In fact, Mugabe's self-assuredness over the years owes in part to the comfortable exiles won by Marcos of the Philippines, Duvalier of Haiti, Mengistu of Ethiopia, Amin of Uganda, Stroessner of Paraguay, Mobutu of then-Zaire, the Shah of Iran, and Liberia's Charles Taylor. In most of these cases, exile meant de facto immunity, since no international courts were available to try the dictators' crimes.

Most of those countries were better off when those men left, but the mere fact of their departure isn't a good enough reason to insulate them from punishment. And this sentiment is gaining in popularity. That's why Taylor's story ended differently: After a few years spent lying low in Calabar, Nigeria's president finally succumbed to international pressure and turned him over to the U.N.-backed Special Court for Sierra Leone. By detailing Taylor's horrific crimes, proponents of accountability overcame Nigeria's promises to protect the fallen dictator.

Of course, this bodes well for justice, but poorly for precedent. By some accounts, Taylor's saga has complicated Mbeki's approach toward Mugabe: What good is exile if it is not accompanied by immunity? What use is an immunity offer if it can be unilaterally rescinded?


The answer is not much--and that's how it should be. But by taking a stand for accountability in Zimbabwe, instead of letting Mugabe skulk away, Mbeki and others could signal a new era for Africa--one that rejects corrupt and brutal leaders, no matter their revolutionary pedigree. Considerations of pan-African solidarity are too often allowed to trump both the fundamental values of Africa's democracies and the interests of its often defenseless populations. This pattern has helped prolong the crisis in Darfur and the strife in Congo. And the message is equally important for Zimbabwe's opposition: The regime that replaces Mugabe must mark a sharp break from the past--including true legal accountability.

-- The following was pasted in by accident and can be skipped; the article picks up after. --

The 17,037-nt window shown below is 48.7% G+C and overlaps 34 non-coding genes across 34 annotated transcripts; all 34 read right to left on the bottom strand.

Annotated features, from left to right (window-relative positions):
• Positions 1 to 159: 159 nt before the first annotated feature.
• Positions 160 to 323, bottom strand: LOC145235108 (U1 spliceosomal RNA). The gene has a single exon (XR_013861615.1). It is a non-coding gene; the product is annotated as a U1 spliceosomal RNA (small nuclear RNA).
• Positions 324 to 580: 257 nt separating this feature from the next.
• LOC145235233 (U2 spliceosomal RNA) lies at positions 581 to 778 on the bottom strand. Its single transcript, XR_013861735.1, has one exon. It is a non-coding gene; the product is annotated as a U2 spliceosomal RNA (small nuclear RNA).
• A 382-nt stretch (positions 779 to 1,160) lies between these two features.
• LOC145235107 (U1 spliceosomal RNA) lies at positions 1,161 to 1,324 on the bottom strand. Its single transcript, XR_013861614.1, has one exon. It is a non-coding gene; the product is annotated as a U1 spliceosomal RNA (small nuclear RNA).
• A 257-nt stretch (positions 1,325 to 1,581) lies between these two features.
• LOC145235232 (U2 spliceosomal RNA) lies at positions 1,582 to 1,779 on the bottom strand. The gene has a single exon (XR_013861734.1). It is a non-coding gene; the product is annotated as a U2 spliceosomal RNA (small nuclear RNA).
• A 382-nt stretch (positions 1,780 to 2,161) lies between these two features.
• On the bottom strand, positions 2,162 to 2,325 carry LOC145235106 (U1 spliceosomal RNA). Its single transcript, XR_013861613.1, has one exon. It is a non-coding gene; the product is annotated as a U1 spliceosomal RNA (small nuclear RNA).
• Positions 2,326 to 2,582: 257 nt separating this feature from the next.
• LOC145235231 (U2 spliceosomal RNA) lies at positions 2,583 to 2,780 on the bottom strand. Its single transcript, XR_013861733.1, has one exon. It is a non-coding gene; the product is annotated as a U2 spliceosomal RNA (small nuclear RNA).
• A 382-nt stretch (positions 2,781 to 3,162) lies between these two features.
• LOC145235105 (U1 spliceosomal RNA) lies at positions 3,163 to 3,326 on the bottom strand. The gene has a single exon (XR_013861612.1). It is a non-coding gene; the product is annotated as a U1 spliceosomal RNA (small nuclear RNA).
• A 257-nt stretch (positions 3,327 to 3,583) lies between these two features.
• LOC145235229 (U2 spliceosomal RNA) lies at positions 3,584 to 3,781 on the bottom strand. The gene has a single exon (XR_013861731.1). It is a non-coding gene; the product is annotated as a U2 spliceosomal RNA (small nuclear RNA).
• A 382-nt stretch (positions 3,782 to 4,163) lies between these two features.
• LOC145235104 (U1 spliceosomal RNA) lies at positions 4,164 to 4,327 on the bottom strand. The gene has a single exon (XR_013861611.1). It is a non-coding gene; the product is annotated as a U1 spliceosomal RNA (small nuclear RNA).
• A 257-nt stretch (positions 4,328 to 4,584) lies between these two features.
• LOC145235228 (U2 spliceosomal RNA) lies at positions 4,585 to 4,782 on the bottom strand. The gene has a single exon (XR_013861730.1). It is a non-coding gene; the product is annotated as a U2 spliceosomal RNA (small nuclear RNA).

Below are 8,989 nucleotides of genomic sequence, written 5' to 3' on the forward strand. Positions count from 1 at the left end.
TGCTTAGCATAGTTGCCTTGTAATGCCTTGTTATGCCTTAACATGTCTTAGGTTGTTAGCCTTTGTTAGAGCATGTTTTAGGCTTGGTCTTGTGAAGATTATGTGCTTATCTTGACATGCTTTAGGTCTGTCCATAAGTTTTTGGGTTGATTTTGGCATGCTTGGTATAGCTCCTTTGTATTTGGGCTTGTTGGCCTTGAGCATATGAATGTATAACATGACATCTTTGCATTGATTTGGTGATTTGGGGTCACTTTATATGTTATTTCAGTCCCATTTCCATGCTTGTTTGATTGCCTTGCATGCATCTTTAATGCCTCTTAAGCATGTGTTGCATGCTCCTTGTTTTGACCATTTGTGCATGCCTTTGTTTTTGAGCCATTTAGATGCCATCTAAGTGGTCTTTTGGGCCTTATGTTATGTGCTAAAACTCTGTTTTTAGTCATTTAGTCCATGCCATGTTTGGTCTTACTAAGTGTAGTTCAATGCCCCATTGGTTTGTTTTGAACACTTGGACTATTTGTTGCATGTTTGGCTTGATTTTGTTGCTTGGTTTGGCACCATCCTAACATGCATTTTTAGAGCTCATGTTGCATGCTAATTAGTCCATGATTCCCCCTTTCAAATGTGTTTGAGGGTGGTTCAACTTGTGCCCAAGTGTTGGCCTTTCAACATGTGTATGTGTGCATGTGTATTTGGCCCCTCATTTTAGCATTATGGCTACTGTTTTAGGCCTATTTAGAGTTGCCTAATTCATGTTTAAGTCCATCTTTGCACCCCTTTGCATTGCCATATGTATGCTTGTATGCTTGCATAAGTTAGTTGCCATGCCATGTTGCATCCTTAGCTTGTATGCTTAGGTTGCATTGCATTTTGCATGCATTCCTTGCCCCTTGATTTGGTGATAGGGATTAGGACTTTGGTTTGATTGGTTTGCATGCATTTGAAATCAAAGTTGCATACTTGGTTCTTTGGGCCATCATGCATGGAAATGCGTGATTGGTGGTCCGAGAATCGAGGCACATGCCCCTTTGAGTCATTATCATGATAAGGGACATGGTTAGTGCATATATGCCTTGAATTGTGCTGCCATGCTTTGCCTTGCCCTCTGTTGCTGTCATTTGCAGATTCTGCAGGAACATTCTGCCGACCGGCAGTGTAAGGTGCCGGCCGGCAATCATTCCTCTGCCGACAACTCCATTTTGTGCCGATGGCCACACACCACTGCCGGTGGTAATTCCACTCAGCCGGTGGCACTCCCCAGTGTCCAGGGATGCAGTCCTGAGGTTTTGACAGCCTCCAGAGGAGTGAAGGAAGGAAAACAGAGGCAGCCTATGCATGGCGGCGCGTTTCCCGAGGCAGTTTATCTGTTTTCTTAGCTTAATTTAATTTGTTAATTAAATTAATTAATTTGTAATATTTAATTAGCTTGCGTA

Rejecting an immunity deal would also reflect the sea-change in international justice that has taken place in recent decades. The creation of the U.N.'s special tribunals for the former Yugoslavia, Rwanda, and Sierra Leone--as well as the creation of the International Criminal Court in 1998--have made justice available for perpetrators of some of the world's most notorious crimes. These courts are beyond the reach of tyrants, threats, and violence. At the same time, these bodies are beginning to reshape public expectations so that the idea of brutal thugs retiring in safe splendor is less accepted than it used to be. People have tasted international criminal justice, and they are asking for more.

Africa is at an inflection point when it comes to holding leaders responsible for corruption, incompetence, and human rights abuses. With the arrest of Charles Taylor, the continent shifted from willingness to let bygones be bygones (as the governments of Mozambique, Botswana, and Angola once avowed) to the beginnings of accountability. Having made these first steps, Africa should not let the likes of Mugabe drag it backward again.

By Suzanne Nossel